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LinkedIn recommendations: leveraging a powerful tool

January 19, 2016

Why taking a closer look at this powerful tool definitely pays off.

By Ritchie Pettauer

 

Customers’ reviews and ratings do play an important role when it comes to buying decisions – not just with online shops and local directories, but also with LinkedIn. These recommendations are far more than just a nice-to-have add-on for you profile, as they greatly boost profile visibility.

 

The number of received recommendations is a key factor for top search results and correlates with the top spots when searching for business partners. Yet there are a few factors to be considered in order to take full advantage of this tool:

  1. LinkedIn users decide freely whether they want to publicly display new recommendations on their profile. No use in writing negative reviews – recommendations always should express appreciation.
  2. The author has to select his relationship with the recommended contact and the job position in question.
  3. Recommendations by managers, superiors, and teachers are ranked higher than those by employees who rate their superiors.
  4. Published recommendations can be deleted at any later point in time. When deleted, they disappear from the recommended contact’s profiles (if public display is turned on).

The easiest way to manage all received and sent recommendations is by opening the recommendations management console via this link: https://www.linkedin.com/recs/received 

How to write recommendations

Are you ready to author your first recommendation? Either click “ask for recommendations” and select a contact, or open the user’s profile page, click the small arrow next to “send a message” and then click on “recommend”:

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This takes you to the authoring screen. Recommendations are usually 1 to 3 paragraphs long. You should always adhere to the communications standards of your industry.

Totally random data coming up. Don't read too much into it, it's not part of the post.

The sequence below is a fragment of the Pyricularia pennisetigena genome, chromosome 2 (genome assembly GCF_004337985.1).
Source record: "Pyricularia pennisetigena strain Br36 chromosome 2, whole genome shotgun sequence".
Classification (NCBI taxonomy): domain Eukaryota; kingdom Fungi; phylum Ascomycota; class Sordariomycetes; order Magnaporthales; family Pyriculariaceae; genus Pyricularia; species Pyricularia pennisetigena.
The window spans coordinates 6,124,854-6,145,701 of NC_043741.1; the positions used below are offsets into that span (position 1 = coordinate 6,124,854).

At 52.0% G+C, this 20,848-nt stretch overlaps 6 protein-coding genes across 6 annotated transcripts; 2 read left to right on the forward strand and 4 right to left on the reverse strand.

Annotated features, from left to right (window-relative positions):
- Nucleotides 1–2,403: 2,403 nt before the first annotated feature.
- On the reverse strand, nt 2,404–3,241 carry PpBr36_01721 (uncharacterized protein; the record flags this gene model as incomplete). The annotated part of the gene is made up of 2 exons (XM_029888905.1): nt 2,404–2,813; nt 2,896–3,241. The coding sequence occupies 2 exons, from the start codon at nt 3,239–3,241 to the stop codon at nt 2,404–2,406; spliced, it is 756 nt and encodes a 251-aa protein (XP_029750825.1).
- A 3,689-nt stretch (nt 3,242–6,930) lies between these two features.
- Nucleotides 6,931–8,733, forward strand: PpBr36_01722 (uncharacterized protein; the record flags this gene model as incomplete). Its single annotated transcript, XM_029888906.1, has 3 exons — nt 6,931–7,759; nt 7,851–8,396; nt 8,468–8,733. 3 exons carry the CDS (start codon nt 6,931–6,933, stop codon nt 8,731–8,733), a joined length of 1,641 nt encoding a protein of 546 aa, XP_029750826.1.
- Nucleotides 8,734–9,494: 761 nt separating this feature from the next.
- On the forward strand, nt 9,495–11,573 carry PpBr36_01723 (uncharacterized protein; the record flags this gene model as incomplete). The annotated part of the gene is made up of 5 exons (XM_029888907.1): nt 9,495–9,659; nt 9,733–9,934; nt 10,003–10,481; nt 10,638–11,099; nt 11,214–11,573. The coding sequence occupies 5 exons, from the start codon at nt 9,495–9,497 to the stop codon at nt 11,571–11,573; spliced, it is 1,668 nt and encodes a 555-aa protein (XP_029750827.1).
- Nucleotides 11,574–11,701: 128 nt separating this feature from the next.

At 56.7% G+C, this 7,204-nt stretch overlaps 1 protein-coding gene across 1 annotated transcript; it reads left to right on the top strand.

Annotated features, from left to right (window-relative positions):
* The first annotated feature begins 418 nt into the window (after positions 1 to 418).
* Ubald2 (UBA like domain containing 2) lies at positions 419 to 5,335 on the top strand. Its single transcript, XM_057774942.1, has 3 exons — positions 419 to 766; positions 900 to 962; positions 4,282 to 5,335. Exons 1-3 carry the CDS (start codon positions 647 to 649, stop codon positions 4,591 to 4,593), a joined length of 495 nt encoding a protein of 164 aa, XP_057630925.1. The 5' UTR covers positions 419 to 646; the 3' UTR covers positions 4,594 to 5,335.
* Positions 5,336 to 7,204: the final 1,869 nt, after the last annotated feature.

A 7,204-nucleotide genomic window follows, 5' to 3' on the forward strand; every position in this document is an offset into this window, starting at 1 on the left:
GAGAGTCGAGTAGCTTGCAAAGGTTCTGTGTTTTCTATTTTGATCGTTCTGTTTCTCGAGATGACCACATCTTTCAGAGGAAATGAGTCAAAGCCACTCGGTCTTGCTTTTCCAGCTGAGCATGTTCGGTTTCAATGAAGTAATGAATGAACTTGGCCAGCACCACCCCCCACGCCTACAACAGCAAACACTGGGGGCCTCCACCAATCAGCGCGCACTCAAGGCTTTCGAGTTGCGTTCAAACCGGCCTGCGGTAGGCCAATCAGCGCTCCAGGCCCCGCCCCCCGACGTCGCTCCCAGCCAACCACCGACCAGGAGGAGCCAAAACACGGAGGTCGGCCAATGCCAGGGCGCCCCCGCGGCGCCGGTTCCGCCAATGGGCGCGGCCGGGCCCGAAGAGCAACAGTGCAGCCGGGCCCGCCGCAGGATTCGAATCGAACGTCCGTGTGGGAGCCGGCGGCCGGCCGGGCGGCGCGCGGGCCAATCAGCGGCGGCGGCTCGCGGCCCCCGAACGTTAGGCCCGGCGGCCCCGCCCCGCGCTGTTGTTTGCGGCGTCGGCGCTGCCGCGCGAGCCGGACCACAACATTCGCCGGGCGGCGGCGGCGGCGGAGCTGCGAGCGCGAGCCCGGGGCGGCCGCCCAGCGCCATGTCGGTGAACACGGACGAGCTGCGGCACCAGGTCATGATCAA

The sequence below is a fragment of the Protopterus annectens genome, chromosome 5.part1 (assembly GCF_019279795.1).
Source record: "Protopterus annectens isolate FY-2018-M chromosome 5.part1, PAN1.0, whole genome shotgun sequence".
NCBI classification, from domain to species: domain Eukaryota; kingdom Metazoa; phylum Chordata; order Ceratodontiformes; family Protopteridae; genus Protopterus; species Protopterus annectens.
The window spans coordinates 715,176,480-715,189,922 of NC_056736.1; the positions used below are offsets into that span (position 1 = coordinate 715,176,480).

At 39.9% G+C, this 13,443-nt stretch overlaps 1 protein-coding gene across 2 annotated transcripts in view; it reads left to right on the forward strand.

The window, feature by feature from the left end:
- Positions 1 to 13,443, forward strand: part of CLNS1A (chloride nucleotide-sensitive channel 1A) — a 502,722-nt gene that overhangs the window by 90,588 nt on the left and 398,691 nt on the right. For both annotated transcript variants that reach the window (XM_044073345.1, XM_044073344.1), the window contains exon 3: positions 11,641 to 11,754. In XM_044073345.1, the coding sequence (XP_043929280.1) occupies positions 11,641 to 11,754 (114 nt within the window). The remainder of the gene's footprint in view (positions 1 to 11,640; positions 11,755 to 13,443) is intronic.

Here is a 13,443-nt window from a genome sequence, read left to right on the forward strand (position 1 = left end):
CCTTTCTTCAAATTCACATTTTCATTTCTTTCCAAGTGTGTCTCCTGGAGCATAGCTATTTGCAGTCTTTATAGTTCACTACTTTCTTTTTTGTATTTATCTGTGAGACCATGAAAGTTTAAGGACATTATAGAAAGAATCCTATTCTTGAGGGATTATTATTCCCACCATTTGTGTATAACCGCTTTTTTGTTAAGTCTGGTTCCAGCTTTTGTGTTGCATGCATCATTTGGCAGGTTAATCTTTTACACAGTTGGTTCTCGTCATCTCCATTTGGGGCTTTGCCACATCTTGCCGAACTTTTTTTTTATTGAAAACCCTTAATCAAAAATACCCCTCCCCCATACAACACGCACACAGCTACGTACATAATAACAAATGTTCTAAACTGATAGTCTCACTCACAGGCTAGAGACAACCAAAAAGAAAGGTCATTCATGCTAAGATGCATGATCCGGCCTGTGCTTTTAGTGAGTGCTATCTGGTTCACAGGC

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Before publishing your new recommendation, select the proper type of relationship, both job positions and change the default notification text to something more personal.

How to get recommendations

Mutual exchange is a key trade of social media platforms: The more recommendations you send out yourself, the more likely you are to receive them. 

Also, there is a dedicated tool: Click on “Ask for recommendations” (www.linkedin.com/recs/ask) and choose the job position you want to be endorsed for. Choose up to three contacts, select relationship and job positions and optionally change the default message text:

filler-linkedin-2015-01-03.jpg

Display all recommendations by clicking "received" (www.linkedin.com/recs/received). Sort your reviews accordingly and decide for each on if you want to publicly display it on your profile.

 

Conclusion: Authoring or asking for recommendations takes some time and effort, but both are well spent: Not only will you leverage your visibility, but also make your profile more trustworthy thanks to these testimonials.

The right timing is crucial: Ask for a recommendation right after the successful completion of a project, after a workshop and so on. That’s what I always do: http://datadirt.net/recommend

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